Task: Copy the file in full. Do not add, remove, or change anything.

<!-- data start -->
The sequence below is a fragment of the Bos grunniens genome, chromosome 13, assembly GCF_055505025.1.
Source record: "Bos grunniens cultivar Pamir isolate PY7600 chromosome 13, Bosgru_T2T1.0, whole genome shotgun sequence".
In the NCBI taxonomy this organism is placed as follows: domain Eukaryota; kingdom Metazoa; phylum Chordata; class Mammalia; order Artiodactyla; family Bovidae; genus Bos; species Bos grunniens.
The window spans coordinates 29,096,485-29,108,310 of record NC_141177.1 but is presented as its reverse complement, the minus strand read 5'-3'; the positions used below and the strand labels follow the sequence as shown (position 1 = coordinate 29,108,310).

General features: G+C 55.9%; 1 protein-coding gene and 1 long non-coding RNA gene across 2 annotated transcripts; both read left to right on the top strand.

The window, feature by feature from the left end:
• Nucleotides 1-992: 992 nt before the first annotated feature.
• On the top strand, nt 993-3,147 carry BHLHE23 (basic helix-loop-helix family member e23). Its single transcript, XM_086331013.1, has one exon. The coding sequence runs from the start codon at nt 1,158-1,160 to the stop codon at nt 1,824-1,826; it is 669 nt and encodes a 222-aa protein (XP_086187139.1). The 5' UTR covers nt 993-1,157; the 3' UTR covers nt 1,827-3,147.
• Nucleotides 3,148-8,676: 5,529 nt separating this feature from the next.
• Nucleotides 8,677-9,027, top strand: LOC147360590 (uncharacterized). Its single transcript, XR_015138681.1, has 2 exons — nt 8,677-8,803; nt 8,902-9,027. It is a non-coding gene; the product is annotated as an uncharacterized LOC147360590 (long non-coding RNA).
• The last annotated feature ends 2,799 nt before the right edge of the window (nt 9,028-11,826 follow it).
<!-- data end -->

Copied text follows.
The sequence below is a fragment of the Bos grunniens genome, chromosome 13, assembly GCF_055505025.1.
Source record: "Bos grunniens cultivar Pamir isolate PY7600 chromosome 13, Bosgru_T2T1.0, whole genome shotgun sequence".
In the NCBI taxonomy this organism is placed as follows: domain Eukaryota; kingdom Metazoa; phylum Chordata; class Mammalia; order Artiodactyla; family Bovidae; genus Bos; species Bos grunniens.
The window spans coordinates 29,096,485-29,108,310 of record NC_141177.1 but is presented as its reverse complement, the minus strand read 5'-3'; the positions used below and the strand labels follow the sequence as shown (position 1 = coordinate 29,108,310).

General features: G+C 55.9%; 1 protein-coding gene and 1 long non-coding RNA gene across 2 annotated transcripts; both read left to right on the top strand.

The window, feature by feature from the left end:
• Nucleotides 1-992: 992 nt before the first annotated feature.
• On the top strand, nt 993-3,147 carry BHLHE23 (basic helix-loop-helix family member e23). Its single transcript, XM_086331013.1, has one exon. The coding sequence runs from the start codon at nt 1,158-1,160 to the stop codon at nt 1,824-1,826; it is 669 nt and encodes a 222-aa protein (XP_086187139.1). The 5' UTR covers nt 993-1,157; the 3' UTR covers nt 1,827-3,147.
• Nucleotides 3,148-8,676: 5,529 nt separating this feature from the next.
• Nucleotides 8,677-9,027, top strand: LOC147360590 (uncharacterized). Its single transcript, XR_015138681.1, has 2 exons — nt 8,677-8,803; nt 8,902-9,027. It is a non-coding gene; the product is annotated as an uncharacterized LOC147360590 (long non-coding RNA).
• The last annotated feature ends 2,799 nt before the right edge of the window (nt 9,028-11,826 follow it).